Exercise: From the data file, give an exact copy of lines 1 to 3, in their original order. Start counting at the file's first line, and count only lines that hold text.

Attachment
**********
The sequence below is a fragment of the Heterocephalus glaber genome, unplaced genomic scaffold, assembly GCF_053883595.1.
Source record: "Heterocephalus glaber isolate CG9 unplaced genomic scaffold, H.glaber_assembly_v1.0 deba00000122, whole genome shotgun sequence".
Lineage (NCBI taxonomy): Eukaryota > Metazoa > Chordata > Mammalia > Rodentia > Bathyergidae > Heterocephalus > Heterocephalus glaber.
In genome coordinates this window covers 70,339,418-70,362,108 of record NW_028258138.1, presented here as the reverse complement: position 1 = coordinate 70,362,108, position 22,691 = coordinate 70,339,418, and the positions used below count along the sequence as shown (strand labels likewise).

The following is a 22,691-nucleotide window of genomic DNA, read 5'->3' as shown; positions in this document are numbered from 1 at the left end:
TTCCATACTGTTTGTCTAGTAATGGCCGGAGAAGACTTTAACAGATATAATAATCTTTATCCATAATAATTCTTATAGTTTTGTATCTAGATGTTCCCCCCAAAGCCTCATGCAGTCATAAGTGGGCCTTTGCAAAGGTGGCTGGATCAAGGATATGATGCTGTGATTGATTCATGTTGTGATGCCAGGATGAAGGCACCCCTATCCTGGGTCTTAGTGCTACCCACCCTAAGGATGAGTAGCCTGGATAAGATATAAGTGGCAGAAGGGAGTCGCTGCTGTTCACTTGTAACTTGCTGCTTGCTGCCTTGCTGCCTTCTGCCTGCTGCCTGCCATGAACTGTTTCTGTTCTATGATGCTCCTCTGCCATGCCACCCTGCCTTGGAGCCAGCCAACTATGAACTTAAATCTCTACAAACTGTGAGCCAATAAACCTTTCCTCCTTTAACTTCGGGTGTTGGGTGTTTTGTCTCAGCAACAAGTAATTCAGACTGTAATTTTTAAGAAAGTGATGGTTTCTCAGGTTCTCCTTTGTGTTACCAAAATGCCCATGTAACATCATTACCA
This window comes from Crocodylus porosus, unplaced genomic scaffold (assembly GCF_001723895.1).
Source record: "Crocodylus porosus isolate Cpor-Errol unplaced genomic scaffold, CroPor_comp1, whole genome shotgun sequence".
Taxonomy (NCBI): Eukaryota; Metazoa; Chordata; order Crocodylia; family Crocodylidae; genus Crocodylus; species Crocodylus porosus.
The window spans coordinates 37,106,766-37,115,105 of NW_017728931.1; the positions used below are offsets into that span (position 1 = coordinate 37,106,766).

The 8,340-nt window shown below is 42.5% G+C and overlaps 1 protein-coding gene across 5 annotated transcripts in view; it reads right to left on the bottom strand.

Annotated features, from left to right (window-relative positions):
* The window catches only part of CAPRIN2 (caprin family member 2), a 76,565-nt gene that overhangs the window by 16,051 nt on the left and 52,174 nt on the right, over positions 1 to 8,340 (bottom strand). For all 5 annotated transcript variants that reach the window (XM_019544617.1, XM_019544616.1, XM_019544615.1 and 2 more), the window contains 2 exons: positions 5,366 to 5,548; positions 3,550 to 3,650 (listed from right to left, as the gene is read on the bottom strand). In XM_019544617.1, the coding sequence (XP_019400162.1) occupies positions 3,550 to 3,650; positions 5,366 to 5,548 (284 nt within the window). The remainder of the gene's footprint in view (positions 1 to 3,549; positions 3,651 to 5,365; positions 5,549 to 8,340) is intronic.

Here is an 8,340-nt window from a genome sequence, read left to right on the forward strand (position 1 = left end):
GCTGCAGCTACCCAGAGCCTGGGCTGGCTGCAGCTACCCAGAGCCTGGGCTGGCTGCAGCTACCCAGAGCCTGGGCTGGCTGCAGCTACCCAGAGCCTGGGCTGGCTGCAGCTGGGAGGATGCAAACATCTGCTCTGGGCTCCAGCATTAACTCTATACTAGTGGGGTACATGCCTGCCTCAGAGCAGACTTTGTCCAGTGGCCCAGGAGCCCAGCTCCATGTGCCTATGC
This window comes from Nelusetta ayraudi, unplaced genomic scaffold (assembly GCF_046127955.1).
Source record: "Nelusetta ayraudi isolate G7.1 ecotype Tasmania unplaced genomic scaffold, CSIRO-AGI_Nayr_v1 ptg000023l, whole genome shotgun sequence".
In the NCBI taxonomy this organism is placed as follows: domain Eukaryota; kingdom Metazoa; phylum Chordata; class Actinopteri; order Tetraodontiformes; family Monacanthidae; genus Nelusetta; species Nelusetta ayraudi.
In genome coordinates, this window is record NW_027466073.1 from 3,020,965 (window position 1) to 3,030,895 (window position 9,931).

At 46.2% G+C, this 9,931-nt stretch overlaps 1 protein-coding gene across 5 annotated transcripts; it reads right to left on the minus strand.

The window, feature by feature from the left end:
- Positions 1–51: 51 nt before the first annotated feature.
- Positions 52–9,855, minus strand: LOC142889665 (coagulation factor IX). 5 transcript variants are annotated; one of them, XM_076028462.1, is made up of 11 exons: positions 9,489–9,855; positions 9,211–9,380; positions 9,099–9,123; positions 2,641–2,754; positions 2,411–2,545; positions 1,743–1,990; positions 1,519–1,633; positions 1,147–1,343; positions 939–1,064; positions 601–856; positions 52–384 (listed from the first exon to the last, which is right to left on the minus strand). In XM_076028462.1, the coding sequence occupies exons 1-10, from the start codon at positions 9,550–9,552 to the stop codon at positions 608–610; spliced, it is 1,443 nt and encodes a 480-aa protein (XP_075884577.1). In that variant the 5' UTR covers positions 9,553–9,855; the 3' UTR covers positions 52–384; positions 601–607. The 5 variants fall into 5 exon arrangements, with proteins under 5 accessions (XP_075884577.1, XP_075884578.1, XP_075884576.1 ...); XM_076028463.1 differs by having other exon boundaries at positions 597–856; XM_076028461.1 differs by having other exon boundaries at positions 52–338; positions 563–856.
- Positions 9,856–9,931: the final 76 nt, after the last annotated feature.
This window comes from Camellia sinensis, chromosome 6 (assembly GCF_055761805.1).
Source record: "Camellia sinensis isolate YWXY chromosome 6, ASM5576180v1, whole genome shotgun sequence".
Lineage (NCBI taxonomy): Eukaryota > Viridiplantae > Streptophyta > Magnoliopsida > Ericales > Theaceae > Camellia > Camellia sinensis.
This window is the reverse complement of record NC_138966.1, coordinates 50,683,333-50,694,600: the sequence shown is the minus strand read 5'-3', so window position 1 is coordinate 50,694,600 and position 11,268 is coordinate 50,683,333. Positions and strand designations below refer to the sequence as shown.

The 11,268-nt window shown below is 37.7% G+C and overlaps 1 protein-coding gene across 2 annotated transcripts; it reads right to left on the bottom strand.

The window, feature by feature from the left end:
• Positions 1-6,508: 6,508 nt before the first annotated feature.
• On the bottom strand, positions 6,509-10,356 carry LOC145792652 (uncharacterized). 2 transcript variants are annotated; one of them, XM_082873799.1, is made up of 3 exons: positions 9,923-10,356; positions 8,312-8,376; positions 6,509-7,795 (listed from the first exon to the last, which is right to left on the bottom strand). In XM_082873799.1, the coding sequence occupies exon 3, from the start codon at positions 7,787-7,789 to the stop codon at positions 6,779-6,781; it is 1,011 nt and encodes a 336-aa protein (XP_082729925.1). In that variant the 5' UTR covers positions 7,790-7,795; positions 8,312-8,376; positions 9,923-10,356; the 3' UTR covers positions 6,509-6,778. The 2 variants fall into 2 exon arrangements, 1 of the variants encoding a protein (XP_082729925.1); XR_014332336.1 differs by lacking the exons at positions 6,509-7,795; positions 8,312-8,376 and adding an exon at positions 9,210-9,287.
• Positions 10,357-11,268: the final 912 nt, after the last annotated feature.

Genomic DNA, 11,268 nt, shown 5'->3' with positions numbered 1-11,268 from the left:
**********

The sequence below is a fragment of the Heterocephalus glaber genome, unplaced genomic scaffold, assembly GCF_053883595.1.
Source record: "Heterocephalus glaber isolate CG9 unplaced genomic scaffold, H.glaber_assembly_v1.0 deba00000122, whole genome shotgun sequence".
Lineage (NCBI taxonomy): Eukaryota > Metazoa > Chordata > Mammalia > Rodentia > Bathyergidae > Heterocephalus > Heterocephalus glaber.